The IQA will transition to US Quidditch, and facilitate the creation of a new, truly international and representative IQA this summer.
Since the incorporation of the International Quidditch Association in 2010 as a United States-based nonprofit, the IQA has intended to foster the growth of quidditch in the US and abroad with equal vigor, but fulfilling that mandate has always been a challenge. After months of discussion between the IQA management team, international director Karen Kumaki, and the leadership of quidditch around the world, the IQA is excited to announce that as of July 1, 2014, the current nonprofit organization will transition to a US-focused body called US Quidditch, and US Quidditch will work with its international counterparts to create a new, fully representative International Quidditch Association.
At the heart of this decision is the desire to serve both international players and US players as fully as possible. The majority of the IQA’s current infrastructure and staff is too US-centric to successfully oversee the growth and development of quidditch around the world, and attempts over the past few years to govern quidditch in other countries in a hands-on way has placed undue restraints on non-US leaders and governing bodies, hindering the development of the sport and expansion of leagues in both the US and abroad.
This move, which will shift the governing structure of quidditch to mirror that of other sports, has the support of quidditch leaders around the world.
“We here in Belgium are excited about this news,” said Dávid Danos, of the Belgium Muggle Quidditch league. “This, we feel, is a long time coming from discussions and dialogue we have had within and outside Europe in regard to the IQA, and we believe this is the right step forward, really allowing for healthy growth for the future!”
The current IQA Board of Directors, employees, management team, and most staff will continue to fill these roles for US Quidditch. The new IQA will be made up of a representative Congress with delegates from each country where quidditch has a presence, as well as a smaller standing staff. “Not only does this mean we will have a full international body,” said Ben Morton, chairman of Quidditch UK. “It also further demonstrates the inclusivity of quidditch - where even the smallest voices are still heard.”
The new IQA’s primary functions will be to facilitate overseas collaboration and information-sharing, to ensure an international standard of rules, and to select the location of international competitions, including the World Cup. The IQA’s job will not be to directly oversee quidditch in each nation, but rather to assist developing nations in building a strong local organization through the combined expertise of the Congress and IQA staff.
“As long as this project is run properly and all participating nations are open-minded and committed, there is nothing stopping this move becoming the current IQA’s greatest move so far,” said Morton. “From what I have seen from the people involved, the project is already on the right tracks.”
For the next several months, current IQA staff and international leaders will work closely together to map out the specific demarcation of duties and hold the first congressional election. Chief among everyone’s priorities will be ensuring that inter-league play is not unduly penalized, since many European countries in addition to Canada and the United States play each other frequently.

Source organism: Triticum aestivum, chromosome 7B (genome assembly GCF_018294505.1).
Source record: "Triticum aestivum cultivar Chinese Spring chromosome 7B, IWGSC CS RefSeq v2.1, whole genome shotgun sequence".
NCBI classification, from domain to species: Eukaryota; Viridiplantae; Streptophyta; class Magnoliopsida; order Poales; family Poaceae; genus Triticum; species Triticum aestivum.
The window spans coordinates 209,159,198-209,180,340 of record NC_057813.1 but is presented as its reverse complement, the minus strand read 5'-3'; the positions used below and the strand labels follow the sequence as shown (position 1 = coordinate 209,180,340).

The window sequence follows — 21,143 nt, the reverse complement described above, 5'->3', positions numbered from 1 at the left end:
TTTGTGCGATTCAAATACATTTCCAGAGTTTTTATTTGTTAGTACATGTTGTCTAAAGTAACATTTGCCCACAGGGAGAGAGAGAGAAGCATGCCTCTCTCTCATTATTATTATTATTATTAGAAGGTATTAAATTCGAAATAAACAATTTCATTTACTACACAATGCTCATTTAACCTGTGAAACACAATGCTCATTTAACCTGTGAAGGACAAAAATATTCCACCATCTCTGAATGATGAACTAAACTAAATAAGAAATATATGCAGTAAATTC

“From talking to IQA staff in Canada, we’re very excited about the proposal,” said Tegan Bridge, IQA Canadian Regional Director. “It’s going to be a challenge to split the IQA from the new USQ, but I’m very optimistic. I’m particularly looking forward to getting more Canadians involved in a new Canadian league and to working closely with the new USQ. This is a big step forward for quidditch in Canada, the States, and around the world.”
This move will also benefit US players. As a young company still working on growing its capacity, the next several years are crucial to the sport’s development in the United States, and to date the IQA has not been able to devote the time and attention needed to serve US players as successfully as is necessary to ensure the longevity of the sport and the league.
The IQA thanks everyone who has volunteered their time to grow and develop this sport, especially IQA volunteers who have worked in an international capacity or on international teams. They truly laid the groundwork to make this nascent IQA a possibility.
“We are sure that this change will help us catch up even faster,” said Michele Clabassi, from Italia Quidditch and the IQA referee development team. “Also, we are pretty sure you won’t complain if you end up playing at a World Cup over here. Pizza is on us!”
We welcome your feedback and questions during this important transition. Please email to submit questions or feedback. The IQA will publish updates on this process every two weeks leading up to July 1. Additionally, the IQA will host another edition of office hours on Thursday, March 20 from 8:30-10:30pm EDT. Join IQA leaders on Google Hangout and get your questions about USQ/IQA, World Cup, or anything else answered by staff.